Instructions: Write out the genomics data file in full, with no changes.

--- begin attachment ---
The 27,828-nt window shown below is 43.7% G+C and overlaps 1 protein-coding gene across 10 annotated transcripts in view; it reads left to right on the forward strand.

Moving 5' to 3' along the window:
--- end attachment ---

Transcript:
The 27,828-nt window shown below is 43.7% G+C and overlaps 1 protein-coding gene across 10 annotated transcripts in view; it reads left to right on the forward strand.

Moving 5' to 3' along the window: